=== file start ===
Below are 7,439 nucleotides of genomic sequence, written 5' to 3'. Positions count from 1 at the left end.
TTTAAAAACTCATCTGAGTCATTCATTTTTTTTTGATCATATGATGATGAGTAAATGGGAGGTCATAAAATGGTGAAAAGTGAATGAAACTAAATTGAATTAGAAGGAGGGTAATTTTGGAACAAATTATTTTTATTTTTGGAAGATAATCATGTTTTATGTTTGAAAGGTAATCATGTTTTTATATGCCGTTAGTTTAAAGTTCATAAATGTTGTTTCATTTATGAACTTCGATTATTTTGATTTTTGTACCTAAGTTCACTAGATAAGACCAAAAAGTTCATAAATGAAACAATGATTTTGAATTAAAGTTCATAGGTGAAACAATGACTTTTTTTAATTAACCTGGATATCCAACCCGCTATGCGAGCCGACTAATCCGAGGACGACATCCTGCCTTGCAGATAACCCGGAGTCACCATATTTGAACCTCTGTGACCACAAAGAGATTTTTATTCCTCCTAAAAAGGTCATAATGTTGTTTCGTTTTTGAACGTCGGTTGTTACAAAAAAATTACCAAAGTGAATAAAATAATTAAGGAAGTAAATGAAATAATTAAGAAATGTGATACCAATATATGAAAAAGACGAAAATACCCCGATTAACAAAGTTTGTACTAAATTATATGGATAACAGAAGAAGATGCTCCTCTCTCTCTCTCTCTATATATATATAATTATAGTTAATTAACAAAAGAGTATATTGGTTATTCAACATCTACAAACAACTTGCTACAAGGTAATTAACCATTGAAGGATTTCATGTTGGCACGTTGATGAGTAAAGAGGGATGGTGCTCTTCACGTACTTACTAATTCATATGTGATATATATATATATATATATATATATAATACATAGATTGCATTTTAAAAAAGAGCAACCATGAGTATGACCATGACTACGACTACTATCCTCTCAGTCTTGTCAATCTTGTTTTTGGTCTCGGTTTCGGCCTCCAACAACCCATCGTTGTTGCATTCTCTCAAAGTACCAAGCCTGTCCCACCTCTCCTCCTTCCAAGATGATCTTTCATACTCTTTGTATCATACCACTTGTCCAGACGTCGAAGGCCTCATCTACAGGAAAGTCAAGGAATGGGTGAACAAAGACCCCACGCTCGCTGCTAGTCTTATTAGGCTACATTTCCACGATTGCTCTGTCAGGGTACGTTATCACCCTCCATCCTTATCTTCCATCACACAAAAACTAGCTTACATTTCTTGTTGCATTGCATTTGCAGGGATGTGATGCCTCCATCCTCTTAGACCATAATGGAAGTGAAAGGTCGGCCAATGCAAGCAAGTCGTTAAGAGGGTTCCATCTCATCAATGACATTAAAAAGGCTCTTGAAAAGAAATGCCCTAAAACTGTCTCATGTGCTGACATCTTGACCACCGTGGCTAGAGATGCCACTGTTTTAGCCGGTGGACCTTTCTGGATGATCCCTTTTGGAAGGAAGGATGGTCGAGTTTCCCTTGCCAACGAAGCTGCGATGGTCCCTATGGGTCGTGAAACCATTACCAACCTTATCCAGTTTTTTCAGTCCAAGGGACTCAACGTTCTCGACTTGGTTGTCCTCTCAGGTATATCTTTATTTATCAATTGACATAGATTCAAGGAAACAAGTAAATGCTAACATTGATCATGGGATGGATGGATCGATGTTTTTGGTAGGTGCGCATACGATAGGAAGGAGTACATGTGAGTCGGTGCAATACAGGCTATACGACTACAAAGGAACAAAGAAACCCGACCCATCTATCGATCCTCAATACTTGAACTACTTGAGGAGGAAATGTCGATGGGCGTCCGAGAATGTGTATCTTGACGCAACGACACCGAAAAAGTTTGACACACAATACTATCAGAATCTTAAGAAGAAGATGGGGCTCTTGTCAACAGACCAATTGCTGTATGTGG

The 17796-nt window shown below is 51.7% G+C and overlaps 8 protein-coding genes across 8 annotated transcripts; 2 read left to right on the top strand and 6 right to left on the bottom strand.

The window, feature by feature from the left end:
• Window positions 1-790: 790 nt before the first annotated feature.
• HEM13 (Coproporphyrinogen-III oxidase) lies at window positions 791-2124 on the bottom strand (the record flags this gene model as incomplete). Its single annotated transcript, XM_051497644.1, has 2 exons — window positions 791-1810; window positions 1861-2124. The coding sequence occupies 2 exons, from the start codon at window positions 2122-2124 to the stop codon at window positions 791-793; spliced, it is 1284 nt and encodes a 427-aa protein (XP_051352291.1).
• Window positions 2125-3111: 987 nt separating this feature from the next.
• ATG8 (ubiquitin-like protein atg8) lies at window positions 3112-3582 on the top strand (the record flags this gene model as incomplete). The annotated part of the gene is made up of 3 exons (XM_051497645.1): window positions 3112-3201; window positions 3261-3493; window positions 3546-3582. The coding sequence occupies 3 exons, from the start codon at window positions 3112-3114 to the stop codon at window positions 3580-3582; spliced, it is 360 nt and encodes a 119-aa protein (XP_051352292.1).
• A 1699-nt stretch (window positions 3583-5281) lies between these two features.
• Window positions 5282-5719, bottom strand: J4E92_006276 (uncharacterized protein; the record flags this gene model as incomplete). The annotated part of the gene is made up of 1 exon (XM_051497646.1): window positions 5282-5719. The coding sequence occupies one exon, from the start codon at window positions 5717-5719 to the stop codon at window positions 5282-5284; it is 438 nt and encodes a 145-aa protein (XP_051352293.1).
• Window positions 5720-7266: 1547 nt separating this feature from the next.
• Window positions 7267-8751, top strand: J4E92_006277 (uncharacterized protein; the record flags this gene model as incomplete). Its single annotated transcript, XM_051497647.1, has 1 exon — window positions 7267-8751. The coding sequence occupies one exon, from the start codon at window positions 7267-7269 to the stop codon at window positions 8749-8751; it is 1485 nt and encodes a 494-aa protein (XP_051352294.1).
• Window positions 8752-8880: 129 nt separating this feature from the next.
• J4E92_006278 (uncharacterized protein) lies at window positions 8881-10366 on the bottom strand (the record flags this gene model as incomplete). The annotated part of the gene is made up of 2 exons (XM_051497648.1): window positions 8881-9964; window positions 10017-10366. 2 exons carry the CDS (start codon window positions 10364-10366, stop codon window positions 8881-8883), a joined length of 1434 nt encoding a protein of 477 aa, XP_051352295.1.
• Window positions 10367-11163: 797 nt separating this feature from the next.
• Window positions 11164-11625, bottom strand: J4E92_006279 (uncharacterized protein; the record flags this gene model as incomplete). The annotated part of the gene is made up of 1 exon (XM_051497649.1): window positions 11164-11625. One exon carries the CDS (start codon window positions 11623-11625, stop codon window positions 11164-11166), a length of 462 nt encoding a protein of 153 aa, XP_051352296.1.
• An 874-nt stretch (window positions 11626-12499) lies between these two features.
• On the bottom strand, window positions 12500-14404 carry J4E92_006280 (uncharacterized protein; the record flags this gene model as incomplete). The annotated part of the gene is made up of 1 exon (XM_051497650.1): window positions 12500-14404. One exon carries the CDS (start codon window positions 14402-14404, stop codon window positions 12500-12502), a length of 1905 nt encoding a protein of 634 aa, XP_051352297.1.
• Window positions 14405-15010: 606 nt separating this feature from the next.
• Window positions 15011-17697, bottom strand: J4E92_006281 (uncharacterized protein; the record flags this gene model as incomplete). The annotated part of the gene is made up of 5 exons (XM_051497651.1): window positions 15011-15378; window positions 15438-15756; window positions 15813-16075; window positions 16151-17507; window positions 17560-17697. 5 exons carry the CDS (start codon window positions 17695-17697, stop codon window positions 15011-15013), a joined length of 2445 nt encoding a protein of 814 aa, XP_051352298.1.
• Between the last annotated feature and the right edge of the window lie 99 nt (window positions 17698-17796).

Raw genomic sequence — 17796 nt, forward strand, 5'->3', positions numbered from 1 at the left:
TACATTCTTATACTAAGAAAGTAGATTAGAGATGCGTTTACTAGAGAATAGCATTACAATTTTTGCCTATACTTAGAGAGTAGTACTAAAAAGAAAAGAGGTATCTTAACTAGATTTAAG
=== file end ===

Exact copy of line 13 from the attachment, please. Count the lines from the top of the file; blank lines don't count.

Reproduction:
• Window positions 8752-8880: 129 nt separating this feature from the next.